* MSCI World share index at 4-1/2-year high on growth hopes
* UK stocks jump as BoE seen closer to easing
* Safe-haven assets lose appeal, gold at 6-month low
* U.S. seen steady as Fed minutes eyed
By Richard Hubbard
LONDON, Feb 20 Signs of an improving global
economic recovery lifted world shares to 4-1/2-year highs on
Wednesday, while investors waited to see if Federal Reserve
minutes would hint at any changes to its support of the U.S.
The minutes from the Fed's most recent meeting, due for
publication later, will come alongside key U.S. housing and
inflation data and give investors the latest temperature reading
on the world's largest economy.
Global equity markets have surged over the last seven months
as major central banks have repeatedly delivered support.
After European shares jumped on Tuesday on forecast-beating
German sentiment data, it was the turn of the MSCI world share
index on Wednesday, which hit its highest level
since June 2008.
"The MSCI world and the S&P 500 are the ones driving up
here, although there is nothing really new driving this move
other than the general favourable backdrop of economic data and
reduced tail risks," said National Australia Bank market
strategist Gavin Friend.
Details from the last Bank of England meeting showed its
policymakers were more inclined than had been thought for more
asset purchases under its quantitative easing (QE) programme and
had even considered cutting interest rates.
The pound, which has been on a rapid slide in recent weeks,
slumped to an 8-1/2-month low against the dollar of $1.5336
<GBP=D4 >, while the euro climbed to a near 16-month high of
"Today's minutes have made us more comfortable with our view
that more QE is likely this year, particularly if GDP growth
continues to fall short of the Committee's expectations," said
Samuel Tombs, UK economist at Capital Economics.
Britain's main FTSE 100 stock index jumped 0.4
percent to 6,402.43 points, a fresh five-year high and above the
6.400 psychological level that some traders said could encourage
further moves higher.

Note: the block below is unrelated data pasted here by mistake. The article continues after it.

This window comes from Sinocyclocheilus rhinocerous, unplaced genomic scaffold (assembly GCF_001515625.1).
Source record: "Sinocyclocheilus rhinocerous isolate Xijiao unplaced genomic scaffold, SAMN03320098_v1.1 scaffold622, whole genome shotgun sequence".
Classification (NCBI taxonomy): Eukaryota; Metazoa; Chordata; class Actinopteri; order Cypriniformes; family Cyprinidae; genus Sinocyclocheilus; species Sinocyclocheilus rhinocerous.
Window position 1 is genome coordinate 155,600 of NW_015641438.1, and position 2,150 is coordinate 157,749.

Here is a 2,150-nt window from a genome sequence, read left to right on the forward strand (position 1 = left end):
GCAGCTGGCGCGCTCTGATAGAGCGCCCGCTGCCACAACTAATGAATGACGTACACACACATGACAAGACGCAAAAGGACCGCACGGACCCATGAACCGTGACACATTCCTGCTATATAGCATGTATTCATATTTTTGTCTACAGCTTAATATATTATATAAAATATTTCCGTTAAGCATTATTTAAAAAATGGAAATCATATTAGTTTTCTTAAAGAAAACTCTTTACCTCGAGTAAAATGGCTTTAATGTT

The gains offset slightly weaker levels across some other
European markets to lift the MSCI World Equity index by 0.25
percent to a 4-1/2 year high of 359.37 percent before dropping
back slightly to 358.38 ahead of the open on Wall Street.
ITALY ELECTION JITTERS
Gains in Europe were being held in check by the approach of
euro zone flash Purchasing Managers Index reports on Thursday
and a German business sentiment survey on Friday that could show
whether the region's recovery is taking hold.
Italian elections at the weekend are also creating market
uncertainty. Rating firm S&P warned there could be "a loss of
momentum on important structural reforms" after the Feb. 25
The FTSEurofirst 300 index index of top European
shares was down 0.1 percent, though this followed a 1.1 percent
rise on Tuesday - its best day for three weeks. Frankfurt's DAX
was up 0.15 percent, while Paris's CAC-40 fell
"I see no reason why we can't consolidate the gains and
possibly move higher," said Michael Hewson, an analyst at CMC
U.S. stock index futures meanwhile pointed to a steady open
when trading resumes later, with the S&P 500 and Dow
Jones contracts almost flat.
Data on U.S. new housing starts and building permits
confirmed a continued recovery in that market as new permits for
construction rose to a 4 1/2-year high.
Attention in U.S. markets is likely to be focused on the
minutes from the U.S. Federal Open Market Committee's January
meeting, due at 1900 GMT, which may provide clues on how long
monetary policy in the U.S. is likely to remain ultra loose.
SAFE HAVENS SLIDE
The recent rise in equities was weighing on assets perceived
as safe havens, with German Bund futures down 0.3
percent to 142.32, though news that Spain may be about to issue
a U.S. dollar bond helped support sentiment.
Gold was also losing ground from a declining safe-haven
appeal, hitting a six month low of $1,597.99 an ounce.
"Fundamentals for gold haven't really changed, but other
asset classes have now become more attractive," said Tobias
Merath, global head of commodity research at Credit Suisse.
In the currency markets the yen resumed its climb against
the dollar after Japanese Prime Minister Shinzo Abe said the
need to establish a special fund to buy foreign bonds had
Strategists said Japan was stepping back from some of its
more aggressive policy-easing proposals after the Group of 20
nations declared at a meeting in Moscow on Saturday that there
would be no global currency war.
Abe's comments came a day after Japan's finance minister
also played down talk of such a scheme, which would have helped
drive down the value of the yen.
The dollar fell as low as 93.12 yen after Abe's
remarks before swinging back into positive territory at 93.62
yen, still some distance from the near three-year high of 94.46
it hit on Feb. 11.
In the commodity markets copper and oil prices were mostly
softer after big moves in the previous session.
Having posted the first gain in four days on Tuesday, Brent
crude dipped back below $117 a barrel as the prospect of
more supply from Saudi Arabia offset optimism about an improving
global economy bolstering demand.
Copper prices slipped to a near four-week low of $8,019 a
tonne, dragged lower by demand concerns from top
consumer China and the recent fall of the euro.